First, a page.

Tyson Rips Off Antibiotic Free Chicken Label

US - Tyson has backed down this week after having its antibiotic free chicken claims rejected over the course of the last year. Instead the company has asked the United States Department of Agriculture to consider initiating a public process to bring more clarity and consistency to labeling and advertising rules involving antibiotic-related product claims and all raising claims in general.
calendar icon 4 June 2008
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“We still support the idea of marketing chicken raised without antibiotics because we know it’s what most consumers want,” said Dave Hogberg, senior vice president of Consumer Products for Tyson Foods. “However, in order to preserve the integrity of our label and our reputation as a premier company in the food industry, we believe there needs to be more specific labeling and advertising protocols developed to ensure the rules are clear and application of the rules is equitable."


In May 2007, the USDA approved Tyson’s Raised Without Antibiotic chicken label application, which noted Tyson's chicken feed ingredients include commonly-used antimicrobials known as ionophores. However, by fall USDA officials reversed their position saying they made a mistake since some organizations have narrowly classified ionophores as antibiotics, though they are not used in human medicine. In December 2007, the USDA approved a new label and subsequently issued industry guidelines for the claim "Chicken Raised Without Antibiotics That Impact Antibiotic Resistance in Humans.” Tyson then moved forward with a change to this "qualified" claim on its packaging and in advertising.

The initial label, the revised or "qualified" label, as well as all supporting advertising and marketing materials, have become the subject of a lawsuit by two competitors, a petition to USDA by three competitors and a purported class action lawsuit allegedly on behalf of consumers.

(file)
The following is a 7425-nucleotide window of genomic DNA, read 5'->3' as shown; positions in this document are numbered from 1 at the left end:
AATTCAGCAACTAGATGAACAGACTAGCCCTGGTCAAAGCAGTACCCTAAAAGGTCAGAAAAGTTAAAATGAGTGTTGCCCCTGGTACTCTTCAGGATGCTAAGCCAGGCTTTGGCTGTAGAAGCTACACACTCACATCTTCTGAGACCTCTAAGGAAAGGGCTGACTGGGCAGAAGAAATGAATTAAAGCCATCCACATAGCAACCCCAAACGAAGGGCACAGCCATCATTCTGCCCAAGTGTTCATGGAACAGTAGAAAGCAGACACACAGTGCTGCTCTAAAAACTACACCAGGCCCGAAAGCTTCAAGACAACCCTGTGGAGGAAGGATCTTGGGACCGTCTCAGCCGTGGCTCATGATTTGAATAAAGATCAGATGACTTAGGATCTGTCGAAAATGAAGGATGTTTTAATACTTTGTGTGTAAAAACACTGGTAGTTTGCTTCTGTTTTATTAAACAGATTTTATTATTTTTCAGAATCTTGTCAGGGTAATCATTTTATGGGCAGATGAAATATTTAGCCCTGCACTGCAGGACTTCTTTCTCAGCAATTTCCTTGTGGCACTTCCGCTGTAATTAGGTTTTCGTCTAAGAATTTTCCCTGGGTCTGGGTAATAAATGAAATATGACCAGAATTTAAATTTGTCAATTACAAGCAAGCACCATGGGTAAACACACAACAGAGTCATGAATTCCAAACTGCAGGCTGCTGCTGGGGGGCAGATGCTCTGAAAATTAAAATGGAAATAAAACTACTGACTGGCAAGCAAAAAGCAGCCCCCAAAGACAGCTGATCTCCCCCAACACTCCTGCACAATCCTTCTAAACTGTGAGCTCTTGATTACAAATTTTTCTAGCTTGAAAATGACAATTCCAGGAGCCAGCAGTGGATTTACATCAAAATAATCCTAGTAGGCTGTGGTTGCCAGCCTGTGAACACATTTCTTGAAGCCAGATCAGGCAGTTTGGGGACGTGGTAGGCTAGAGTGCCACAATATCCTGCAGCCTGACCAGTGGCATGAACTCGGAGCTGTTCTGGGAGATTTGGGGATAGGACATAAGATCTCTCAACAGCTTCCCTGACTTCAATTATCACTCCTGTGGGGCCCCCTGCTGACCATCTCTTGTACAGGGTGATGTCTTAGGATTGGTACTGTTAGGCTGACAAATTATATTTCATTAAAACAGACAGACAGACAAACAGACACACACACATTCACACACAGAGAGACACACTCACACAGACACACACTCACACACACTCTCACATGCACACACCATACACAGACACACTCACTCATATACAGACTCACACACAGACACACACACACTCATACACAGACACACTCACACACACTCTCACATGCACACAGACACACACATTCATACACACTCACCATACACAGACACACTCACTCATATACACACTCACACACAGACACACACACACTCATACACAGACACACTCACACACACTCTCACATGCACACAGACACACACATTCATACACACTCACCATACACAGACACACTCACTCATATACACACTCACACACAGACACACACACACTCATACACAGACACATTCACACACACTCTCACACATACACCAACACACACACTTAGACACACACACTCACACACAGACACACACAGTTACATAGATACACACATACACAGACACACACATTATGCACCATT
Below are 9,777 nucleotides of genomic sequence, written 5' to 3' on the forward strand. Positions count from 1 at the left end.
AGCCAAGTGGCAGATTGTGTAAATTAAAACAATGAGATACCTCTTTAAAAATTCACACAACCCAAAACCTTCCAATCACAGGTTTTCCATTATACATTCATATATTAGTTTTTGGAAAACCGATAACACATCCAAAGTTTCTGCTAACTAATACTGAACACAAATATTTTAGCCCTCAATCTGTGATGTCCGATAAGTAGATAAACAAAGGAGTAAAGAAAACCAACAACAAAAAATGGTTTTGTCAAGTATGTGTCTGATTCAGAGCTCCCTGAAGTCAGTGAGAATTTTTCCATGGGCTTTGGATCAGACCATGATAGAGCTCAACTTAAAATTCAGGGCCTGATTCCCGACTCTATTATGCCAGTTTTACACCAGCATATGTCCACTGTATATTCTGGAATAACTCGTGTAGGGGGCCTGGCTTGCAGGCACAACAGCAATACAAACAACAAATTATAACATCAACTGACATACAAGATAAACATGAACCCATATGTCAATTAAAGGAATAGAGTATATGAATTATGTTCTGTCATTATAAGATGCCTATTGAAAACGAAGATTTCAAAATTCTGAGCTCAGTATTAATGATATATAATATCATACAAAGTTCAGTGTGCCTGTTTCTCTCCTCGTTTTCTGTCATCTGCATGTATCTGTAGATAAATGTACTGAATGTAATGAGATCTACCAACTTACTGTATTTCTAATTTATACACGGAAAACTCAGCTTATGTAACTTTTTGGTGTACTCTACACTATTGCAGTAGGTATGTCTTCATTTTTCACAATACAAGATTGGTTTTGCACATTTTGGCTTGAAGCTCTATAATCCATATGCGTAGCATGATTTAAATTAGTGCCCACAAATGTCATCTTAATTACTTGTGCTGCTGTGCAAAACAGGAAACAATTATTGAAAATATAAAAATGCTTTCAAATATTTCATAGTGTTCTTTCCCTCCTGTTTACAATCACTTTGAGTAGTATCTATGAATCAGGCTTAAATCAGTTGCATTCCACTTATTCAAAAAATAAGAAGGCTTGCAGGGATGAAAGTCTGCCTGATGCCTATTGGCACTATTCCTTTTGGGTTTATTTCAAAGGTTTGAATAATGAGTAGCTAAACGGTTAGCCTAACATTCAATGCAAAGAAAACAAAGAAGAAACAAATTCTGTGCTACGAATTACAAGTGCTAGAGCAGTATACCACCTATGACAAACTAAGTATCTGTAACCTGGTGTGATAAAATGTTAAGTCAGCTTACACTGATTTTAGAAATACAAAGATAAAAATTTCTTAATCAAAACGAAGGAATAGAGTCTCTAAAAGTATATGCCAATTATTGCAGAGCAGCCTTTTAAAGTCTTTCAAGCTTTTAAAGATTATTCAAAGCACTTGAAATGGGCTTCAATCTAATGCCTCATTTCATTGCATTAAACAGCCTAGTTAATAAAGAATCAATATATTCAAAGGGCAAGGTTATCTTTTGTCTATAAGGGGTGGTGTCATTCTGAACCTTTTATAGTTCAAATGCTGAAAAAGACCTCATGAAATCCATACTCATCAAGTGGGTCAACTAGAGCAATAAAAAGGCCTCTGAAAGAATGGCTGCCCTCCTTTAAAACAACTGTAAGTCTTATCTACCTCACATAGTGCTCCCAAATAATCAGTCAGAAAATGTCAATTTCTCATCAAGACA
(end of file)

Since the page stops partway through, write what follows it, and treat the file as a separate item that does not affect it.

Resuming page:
The transition away from Tyson’s qualified Raised Without Antibiotics product label to a new label with no antibiotic claim will be implemented. The company has already begun designing and ordering new labeling and packaging materials and will start using them as soon as they arrive. Packages with the new labels, which will not make any reference to antibiotics, should start arriving at stores within the next six weeks. Some products with the original and qualified labels will continue to be in the marketplace for several months since they are in frozen inventory and have not yet been placed in a retail meat case.

Assuming the USDA will conduct public hearings or establish some type of rulemaking process, Tyson and other poultry companies would make future antibiotic claims only when consistent with the new rules or protocols adopted by the USDA, if any.

Tyson's voluntary withdrawal of the qualified Raised Without Antibiotics chicken label is not expected to result in any major changes in the way Tyson protects the health of its birds. The company does not use antibiotics for the purpose of growth promotion. On those rare occasions when antibiotics are used to treat illness, it is on a prescription basis only to protect bird health and administered under the direction of a veterinarian and according to FDA guidelines.

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